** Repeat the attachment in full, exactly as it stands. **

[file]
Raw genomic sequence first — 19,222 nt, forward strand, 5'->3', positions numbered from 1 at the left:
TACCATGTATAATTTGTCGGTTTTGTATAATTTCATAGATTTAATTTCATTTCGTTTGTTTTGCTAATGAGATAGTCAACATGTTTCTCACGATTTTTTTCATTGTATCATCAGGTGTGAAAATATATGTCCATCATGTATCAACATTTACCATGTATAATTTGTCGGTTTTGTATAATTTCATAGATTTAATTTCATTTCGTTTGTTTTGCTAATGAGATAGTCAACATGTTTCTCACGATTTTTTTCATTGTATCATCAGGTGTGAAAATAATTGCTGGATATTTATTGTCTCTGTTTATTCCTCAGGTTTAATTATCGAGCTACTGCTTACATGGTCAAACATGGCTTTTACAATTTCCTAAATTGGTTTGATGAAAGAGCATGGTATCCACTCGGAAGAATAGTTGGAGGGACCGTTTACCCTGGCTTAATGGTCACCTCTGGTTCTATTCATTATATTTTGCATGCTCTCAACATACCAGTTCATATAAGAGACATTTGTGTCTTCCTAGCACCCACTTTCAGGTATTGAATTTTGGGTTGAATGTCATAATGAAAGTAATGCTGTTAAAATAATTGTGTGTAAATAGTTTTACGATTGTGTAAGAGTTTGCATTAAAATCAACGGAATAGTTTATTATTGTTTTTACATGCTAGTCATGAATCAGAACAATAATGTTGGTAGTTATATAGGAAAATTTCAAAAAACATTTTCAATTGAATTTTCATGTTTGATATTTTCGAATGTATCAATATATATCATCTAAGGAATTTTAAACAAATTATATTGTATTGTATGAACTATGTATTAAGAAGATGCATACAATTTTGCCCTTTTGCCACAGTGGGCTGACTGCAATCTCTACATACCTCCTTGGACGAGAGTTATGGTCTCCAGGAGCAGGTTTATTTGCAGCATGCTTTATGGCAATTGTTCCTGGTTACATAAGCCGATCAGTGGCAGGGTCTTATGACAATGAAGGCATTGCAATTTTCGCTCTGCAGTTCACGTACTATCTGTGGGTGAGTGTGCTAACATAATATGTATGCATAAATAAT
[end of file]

Raw genomic sequence first — 19,222 nt, forward strand, 5'->3', positions numbered from 1 at the left:
TACCATGTATAATTTGTCGGTTTTGTATAATTTCATAGATTTAATTTCATTTCGTTTGTTTTGCTAATGAGATAGTCAACATGTTTCTCACGATTTTTTTCATTGTATCATCAGGTGTGAAAATATATGTCCATCATGTATCAACATTTACCATGTATAATTTGTCGGTTTTGTATAATTTCATAGATTTAATTTCATTTCGTTTGTTTTGCTAATGAGATAGTCAACATGTTTCTCACGATTTTTTTCATTGTATCATCAGGTGTGAAAATAATTGCTGGATATTTATTGTCTCTGTTTATTCCTCAGGTTTAATTATCGAGCTACTGCTTACATGGTCAAACATGGCTTTTACAATTTCCTAAATTGGTTTGATGAAAGAGCATGGTATCCACTCGGAAGAATAGTTGGAGGGACCGTTTACCCTGGCTTAATGGTCACCTCTGGTTCTATTCATTATATTTTGCATGCTCTCAACATACCAGTTCATATAAGAGACATTTGTGTCTTCCTAGCACCCACTTTCAGGTATTGAATTTTGGGTTGAATGTCATAATGAAAGTAATGCTGTTAAAATAATTGTGTGTAAATAGTTTTACGATTGTGTAAGAGTTTGCATTAAAATCAACGGAATAGTTTATTATTGTTTTTACATGCTAGTCATGAATCAGAACAATAATGTTGGTAGTTATATAGGAAAATTTCAAAAAACATTTTCAATTGAATTTTCATGTTTGATATTTTCGAATGTATCAATATATATCATCTAAGGAATTTTAAACAAATTATATTGTATTGTATGAACTATGTATTAAGAAGATGCATACAATTTTGCCCTTTTGCCACAGTGGGCTGACTGCAATCTCTACATACCTCCTTGGACGAGAGTTATGGTCTCCAGGAGCAGGTTTATTTGCAGCATGCTTTATGGCAATTGTTCCTGGTTACATAAGCCGATCAGTGGCAGGGTCTTATGACAATGAAGGCATTGCAATTTTCGCTCTGCAGTTCACGTACTATCTGTGGGTGAGTGTGCTAACATAATATGTATGCATAAATAAT